Taking a trip down to the river or a walk through the woods is always an enjoyable experience, and this was exactly what SOS offered its audience last night as they staged their production of Wind In The Willows. A top quality, entertaining evening out, with strong vocals, slick choreography, creative sets and detailed costumes – what is not to like!
Principles of the cast were brilliantly chosen for their roles, with the energetic and bouncy Toad (Richard Peaty) always trying to get in the spotlight! Russell Dutton perfectly played the role of Ratty and his smooth singing voice was a pleasure to listen to. Mike Pavitt (Badger) was credible and strong in characterisation, again with a lovely tone to his singing voice, which went well with Ratty and Mole.
Young Amy Marsden who played Portia the Otter opened the show with her splendid voice, and she delivered her lines with diction and confidence. One to watch in future productions I feel!
One person who, for me, stole the show was Mole played with confidence and excellence by Matthew Pike. The audience fell in love with his ‘mole-like’ characteristics and not once did he step away from this character. He was absolutely the right person for this part and should feel immensely proud of his performance. His singing voice was idyllic.
Although a not very well-known musical score, a highlight was ‘A Friend Is Still A Friend’ sung by Badger, Rat and Mole. Superb harmonies – this really was a beautiful moment in the show. The cast had a lot to learn in terms of the musical score and they certainly did it justice. Diction was lost a little in the group number ‘We’re Taking Over The Hall’, however the whole cast opening with ‘Spring’ blew the audience away. Credit must go to musical director Nigel Finch and his orchestra for the fantastic delivery of this musical score.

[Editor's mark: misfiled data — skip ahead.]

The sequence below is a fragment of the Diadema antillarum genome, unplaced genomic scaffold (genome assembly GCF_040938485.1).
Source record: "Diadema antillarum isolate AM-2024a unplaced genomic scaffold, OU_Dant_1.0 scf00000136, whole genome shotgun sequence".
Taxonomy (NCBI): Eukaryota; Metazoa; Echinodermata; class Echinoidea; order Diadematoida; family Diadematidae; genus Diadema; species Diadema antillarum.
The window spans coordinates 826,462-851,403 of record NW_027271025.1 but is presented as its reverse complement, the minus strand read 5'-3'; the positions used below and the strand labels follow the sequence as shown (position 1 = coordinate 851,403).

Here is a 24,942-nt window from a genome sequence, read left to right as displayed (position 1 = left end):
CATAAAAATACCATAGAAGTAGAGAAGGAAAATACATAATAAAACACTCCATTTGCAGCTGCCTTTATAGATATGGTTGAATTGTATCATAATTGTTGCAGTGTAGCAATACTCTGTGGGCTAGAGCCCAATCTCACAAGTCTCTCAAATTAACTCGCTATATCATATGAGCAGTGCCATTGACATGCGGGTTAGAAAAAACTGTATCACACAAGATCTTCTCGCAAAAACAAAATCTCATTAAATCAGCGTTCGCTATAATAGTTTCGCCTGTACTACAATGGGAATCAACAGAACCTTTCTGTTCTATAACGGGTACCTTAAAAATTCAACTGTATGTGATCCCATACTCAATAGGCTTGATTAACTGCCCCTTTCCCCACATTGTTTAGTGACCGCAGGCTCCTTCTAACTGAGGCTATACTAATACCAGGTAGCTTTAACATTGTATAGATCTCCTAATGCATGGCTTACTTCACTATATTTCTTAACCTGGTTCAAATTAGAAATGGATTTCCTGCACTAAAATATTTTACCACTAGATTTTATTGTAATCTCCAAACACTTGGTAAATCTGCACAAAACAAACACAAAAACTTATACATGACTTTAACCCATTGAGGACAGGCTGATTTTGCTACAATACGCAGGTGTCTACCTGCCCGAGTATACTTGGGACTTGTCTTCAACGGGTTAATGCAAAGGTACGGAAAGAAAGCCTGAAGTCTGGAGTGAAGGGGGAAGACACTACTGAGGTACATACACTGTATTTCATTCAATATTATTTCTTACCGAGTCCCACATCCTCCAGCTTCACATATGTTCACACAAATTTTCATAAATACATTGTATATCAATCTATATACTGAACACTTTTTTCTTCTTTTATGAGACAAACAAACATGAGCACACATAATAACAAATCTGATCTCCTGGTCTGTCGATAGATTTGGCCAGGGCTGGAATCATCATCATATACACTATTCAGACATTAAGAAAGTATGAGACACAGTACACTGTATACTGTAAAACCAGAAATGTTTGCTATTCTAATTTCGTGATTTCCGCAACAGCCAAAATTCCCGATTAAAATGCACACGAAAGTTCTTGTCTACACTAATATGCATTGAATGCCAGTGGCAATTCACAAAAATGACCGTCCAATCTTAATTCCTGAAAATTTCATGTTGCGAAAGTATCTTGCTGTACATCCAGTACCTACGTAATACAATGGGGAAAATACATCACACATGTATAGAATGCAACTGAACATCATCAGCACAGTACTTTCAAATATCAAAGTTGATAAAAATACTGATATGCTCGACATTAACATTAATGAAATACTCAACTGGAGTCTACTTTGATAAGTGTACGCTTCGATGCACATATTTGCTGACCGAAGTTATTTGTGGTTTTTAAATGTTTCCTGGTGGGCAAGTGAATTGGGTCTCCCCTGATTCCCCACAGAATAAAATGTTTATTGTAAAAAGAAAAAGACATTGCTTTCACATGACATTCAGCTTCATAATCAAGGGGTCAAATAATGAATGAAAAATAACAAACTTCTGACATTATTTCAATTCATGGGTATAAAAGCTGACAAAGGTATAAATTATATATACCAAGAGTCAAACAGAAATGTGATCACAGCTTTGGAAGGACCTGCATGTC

Costumes were carefully designed and sourced by Sue Grove, giving an array of colour and groupings on the stage within the different sets of animals.
Set was effective and used to its full potential, a highlight being the little blue boat and the horse and carriage. Simply done and effectively achieved. There were a few technical glitches during the performance with crackling microphones, however the cast never faltered and I am sure this will be rectified for the performances which follow.
Choreography by Susie Maycock was slick, well-rehearsed and creative. It is clear she has thought about her dancers and their ability, especially with the Otters dancing around the boat and the group of Weasels and Stoats. Clever use of a tap dancing horse created the illusion of hooves too.
The whole cast definitely put their all into this production. The Chairman of the group states, “If you are watching and thinking we are enjoying ourselves too much then it is because we are!” and this message was clearly evident during the whole performance. Every cast member looked as though they were enjoying every minute of it – and their hard work certainly paid off!
I for one cannot wait to see the next SOS production! Congratulations to all.
Wind In The Willows runs at Nuffield Theatre Campus until 1 February 2020.
(Editorial: Saturday performances only at 11.00am and 4.00pm)